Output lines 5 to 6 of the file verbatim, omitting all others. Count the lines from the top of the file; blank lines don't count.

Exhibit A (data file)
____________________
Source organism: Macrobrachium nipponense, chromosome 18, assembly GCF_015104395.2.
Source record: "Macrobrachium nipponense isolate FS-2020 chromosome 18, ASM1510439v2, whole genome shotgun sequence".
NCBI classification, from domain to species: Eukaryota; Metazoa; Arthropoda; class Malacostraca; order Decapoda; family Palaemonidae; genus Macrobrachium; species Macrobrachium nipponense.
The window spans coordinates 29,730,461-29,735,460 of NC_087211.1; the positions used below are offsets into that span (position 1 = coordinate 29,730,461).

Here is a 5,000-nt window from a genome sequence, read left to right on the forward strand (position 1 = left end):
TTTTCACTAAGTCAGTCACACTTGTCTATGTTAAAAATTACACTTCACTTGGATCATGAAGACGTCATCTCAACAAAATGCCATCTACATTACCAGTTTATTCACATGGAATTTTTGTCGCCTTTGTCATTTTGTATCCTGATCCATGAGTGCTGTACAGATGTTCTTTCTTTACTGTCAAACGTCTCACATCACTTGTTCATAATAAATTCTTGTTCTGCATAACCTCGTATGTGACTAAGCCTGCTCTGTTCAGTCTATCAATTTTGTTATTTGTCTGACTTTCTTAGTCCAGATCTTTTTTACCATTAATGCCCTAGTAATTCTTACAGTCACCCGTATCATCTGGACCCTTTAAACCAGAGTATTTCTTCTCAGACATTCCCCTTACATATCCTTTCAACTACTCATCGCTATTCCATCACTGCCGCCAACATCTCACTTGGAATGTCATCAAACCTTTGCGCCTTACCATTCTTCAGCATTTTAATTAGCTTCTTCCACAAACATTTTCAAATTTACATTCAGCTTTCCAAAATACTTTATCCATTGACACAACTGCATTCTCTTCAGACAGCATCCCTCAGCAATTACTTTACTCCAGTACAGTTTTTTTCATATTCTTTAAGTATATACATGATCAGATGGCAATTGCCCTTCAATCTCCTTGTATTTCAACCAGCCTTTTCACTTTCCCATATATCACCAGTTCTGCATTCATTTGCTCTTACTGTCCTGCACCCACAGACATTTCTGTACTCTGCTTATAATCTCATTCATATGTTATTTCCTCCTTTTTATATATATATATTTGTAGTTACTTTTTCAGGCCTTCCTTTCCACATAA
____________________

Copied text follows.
Here is a 5,000-nt window from a genome sequence, read left to right on the forward strand (position 1 = left end):
TTTTCACTAAGTCAGTCACACTTGTCTATGTTAAAAATTACACTTCACTTGGATCATGAAGACGTCATCTCAACAAAATGCCATCTACATTACCAGTTTATTCACATGGAATTTTTGTCGCCTTTGTCATTTTGTATCCTGATCCATGAGTGCTGTACAGATGTTCTTTCTTTACTGTCAAACGTCTCACATCACTTGTTCATAATAAATTCTTGTTCTGCATAACCTCGTATGTGACTAAGCCTGCTCTGTTCAGTCTATCAATTTTGTTATTTGTCTGACTTTCTTAGTCCAGATCTTTTTTACCATTAATGCCCTAGTAATTCTTACAGTCACCCGTATCATCTGGACCCTTTAAACCAGAGTATTTCTTCTCAGACATTCCCCTTACATATCCTTTCAACTACTCATCGCTATTCCATCACTGCCGCCAACATCTCACTTGGAATGTCATCAAACCTTTGCGCCTTACCATTCTTCAGCATTTTAATTAGCTTCTTCCACAAACATTTTCAAATTTACATTCAGCTTTCCAAAATACTTTATCCATTGACACAACTGCATTCTCTTCAGACAGCATCCCTCAGCAATTACTTTACTCCAGTACAGTTTTTTTCATATTCTTTAAGTATATACATGATCAGATGGCAATTGCCCTTCAATCTCCTTGTATTTCAACCAGCCTTTTCACTTTCCCATATATCACCAGTTCTGCATTCATTTGCTCTTACTGTCCTGCACCCACAGACATTTCTGTACTCTGCTTATAATCTCATTCATATGTTATTTCCTCCTTTTTATATATATATATTTGTAGTTACTTTTTCAGGCCTTCCTTTCCACATAA